“Our flask was recovered from a privy in the Historic District in downtown Savannah. The privy dated to about 1820 and was in use until around 1900. The bottle was recovered from a “cleanout” pit about 8 feet deep adjacent to the privy. The privy was cleaned out and rebuilt after 1865”
Continuing our discussion of bottles coming out of the woodwork…thought this might make for interesting viewing…
This bottle is in our upcoming May 16th auction and has just surfaced… literally! Recently dug in Savannah, Georgia – one of the digging team writes “Our flask was recovered from a privy in the Historic District in downtown Savannah. The privy dated to about 1820 and was in use until around 1900. The bottle was recovered from a “cleanout” pit about 8 feet deep adjacent to the privy. The privy was cleaned out and rebuilt after 1865”.
This Washington – Taylor Portrait pint flask is a brilliant light yellow – an extremely rare color, with this example being particularly light to the point of having it appear almost clear in some portions near the midsection of the bottle. Good story, but even better color and strong embossing to boot!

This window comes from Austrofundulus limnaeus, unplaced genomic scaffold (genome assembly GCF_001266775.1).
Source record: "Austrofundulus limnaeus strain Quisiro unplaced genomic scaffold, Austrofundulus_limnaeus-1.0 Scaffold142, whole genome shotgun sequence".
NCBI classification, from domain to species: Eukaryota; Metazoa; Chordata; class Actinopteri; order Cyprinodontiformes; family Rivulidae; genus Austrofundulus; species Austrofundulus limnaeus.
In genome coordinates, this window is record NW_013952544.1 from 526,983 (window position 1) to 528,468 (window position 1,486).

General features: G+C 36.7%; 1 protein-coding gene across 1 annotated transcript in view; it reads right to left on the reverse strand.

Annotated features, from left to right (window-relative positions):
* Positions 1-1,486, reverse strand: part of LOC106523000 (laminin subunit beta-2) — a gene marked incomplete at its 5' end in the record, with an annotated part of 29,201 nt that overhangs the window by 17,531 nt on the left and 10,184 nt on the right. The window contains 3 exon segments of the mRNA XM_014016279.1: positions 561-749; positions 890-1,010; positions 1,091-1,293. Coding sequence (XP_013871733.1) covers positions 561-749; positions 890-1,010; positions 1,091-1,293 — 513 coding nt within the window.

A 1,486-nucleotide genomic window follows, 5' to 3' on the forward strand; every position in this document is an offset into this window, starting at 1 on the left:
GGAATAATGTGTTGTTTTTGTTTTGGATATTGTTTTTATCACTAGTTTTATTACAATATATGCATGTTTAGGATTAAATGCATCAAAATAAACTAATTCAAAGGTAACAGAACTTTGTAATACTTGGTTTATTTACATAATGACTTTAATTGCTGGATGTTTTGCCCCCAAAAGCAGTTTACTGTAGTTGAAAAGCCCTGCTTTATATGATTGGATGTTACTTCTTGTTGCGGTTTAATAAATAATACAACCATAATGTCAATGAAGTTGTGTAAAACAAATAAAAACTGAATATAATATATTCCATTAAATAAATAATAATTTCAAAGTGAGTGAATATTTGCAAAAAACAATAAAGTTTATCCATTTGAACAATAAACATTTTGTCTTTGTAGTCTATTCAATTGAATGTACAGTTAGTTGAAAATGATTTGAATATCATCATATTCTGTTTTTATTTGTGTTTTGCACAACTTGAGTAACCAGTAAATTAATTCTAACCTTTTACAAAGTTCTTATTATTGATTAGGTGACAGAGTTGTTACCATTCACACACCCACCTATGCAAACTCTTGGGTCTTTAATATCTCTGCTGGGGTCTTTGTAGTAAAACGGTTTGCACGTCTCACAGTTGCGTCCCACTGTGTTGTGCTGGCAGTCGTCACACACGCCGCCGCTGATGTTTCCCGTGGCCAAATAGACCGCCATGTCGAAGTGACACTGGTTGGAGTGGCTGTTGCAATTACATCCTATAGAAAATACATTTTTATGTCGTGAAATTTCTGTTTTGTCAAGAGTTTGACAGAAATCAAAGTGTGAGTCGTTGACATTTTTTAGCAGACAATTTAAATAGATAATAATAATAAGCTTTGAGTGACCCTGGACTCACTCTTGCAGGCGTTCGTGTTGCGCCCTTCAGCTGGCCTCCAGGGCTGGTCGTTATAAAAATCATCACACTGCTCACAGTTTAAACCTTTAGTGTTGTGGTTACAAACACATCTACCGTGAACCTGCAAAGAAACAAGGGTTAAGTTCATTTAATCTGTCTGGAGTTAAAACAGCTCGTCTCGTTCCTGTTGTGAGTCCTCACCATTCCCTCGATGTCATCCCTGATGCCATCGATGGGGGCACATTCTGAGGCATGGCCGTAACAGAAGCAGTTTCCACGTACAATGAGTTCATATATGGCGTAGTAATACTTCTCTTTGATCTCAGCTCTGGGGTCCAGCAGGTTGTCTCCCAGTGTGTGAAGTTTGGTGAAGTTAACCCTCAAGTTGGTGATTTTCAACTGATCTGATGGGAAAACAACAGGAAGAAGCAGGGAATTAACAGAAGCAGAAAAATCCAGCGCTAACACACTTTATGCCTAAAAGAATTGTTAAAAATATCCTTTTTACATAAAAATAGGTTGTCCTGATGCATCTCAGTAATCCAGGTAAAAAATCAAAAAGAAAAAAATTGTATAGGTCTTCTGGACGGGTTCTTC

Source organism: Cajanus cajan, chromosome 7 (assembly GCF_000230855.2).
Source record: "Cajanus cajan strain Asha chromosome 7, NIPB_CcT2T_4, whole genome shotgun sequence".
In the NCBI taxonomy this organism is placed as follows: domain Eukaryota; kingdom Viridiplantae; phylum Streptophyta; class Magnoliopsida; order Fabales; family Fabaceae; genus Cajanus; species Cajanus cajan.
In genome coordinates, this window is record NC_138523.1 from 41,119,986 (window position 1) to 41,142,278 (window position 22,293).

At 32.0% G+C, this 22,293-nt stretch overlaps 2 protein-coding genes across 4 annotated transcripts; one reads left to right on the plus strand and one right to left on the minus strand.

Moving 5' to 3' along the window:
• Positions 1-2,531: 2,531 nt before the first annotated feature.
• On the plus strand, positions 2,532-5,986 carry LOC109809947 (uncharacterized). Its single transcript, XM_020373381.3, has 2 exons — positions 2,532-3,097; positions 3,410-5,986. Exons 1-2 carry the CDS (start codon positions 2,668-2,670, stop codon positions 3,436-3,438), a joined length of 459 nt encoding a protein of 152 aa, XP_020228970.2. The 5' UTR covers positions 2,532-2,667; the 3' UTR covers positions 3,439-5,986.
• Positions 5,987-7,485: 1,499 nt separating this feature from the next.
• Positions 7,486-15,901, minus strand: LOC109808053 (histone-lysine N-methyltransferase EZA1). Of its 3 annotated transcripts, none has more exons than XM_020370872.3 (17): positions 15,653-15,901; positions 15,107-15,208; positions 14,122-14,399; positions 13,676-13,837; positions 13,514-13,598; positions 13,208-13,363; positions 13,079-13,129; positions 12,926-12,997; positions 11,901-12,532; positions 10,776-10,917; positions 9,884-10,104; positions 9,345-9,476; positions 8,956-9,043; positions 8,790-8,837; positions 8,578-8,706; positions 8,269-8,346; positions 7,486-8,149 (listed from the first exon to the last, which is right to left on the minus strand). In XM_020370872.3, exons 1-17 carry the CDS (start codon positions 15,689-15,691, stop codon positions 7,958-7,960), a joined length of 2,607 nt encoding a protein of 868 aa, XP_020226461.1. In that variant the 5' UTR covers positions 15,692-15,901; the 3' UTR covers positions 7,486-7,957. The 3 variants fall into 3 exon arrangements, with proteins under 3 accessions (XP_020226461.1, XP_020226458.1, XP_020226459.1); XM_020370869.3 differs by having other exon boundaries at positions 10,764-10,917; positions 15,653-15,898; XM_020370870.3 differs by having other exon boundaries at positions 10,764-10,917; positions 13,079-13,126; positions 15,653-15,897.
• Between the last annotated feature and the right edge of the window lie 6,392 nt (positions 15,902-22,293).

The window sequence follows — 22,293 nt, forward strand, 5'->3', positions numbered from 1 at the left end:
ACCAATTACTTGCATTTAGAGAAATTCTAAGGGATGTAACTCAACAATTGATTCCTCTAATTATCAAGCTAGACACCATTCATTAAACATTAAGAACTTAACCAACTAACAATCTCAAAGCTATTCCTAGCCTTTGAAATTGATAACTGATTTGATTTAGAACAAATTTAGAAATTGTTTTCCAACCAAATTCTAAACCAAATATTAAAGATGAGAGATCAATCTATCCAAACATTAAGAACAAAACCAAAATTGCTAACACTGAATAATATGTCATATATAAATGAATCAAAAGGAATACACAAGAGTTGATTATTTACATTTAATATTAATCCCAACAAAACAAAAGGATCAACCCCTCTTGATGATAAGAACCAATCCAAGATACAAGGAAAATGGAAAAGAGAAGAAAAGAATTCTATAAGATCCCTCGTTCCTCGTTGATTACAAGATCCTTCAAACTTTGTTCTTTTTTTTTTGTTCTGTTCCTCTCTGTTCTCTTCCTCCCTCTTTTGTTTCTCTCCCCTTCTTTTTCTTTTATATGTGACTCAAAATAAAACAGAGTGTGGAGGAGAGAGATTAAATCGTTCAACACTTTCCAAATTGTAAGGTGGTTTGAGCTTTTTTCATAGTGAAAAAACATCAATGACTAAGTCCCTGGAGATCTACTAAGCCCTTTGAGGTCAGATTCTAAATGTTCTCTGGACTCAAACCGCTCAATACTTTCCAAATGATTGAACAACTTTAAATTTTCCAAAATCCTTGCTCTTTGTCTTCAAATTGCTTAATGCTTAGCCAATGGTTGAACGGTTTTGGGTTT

Here is a video of the bottle being unearthed that was also provided by the digging team: http://youtu.be/HUSHLZQCk24
Hope all is well!
Norman C. Heckler
[from 19th Century Bottle Digging] The Dyottville Glass Works was built in 1770. At that time it was known as the Philadelphia Glass works. In the early 1800s Thomas W. Dyott came over from England and purchased the glass house. He proceeded to build an establishment called “Dyottville” it remained the ‘Dyottville Glass Work’s” into the 1930’s.
Dyottville was more then just a glass factory,it was a home for more the 300 boys and young men. These workers were molded at a young age to blow glass at the factory, Dyott had a strict manor about him and strong morals.He made sure his workers followed his lead. He believed that European man and the alcohol tainted American man had no place in his glass blowing business. The rules and regulations these boys (workers) had to follow were nothing short of bizarre. Here are a few examples.
1. No swearing, improper or abusive language.
2. 5$ fine or optional with proprietor,dismissal for breaking the rule prohibiting liquor on the premises.
3. 5$ fine for disobeying the orders of a superior.
4. Personal cleanliness and “necessary ablution” before meals,school and church.
5. Use of all fines to purchases books for the Dyottville Apprentices Library.
6. Strict prohibition of every species of gambling.
7. Immediate notification of the superintendent in case of a journeyman’s illness,so another could take his station in the factory,and in case of an apprentice,report to the principal teacher.
T.W Dyott was running a small community/glass factory. There was a school, church,hospital, library and a farm. He was a very interesting man indeed.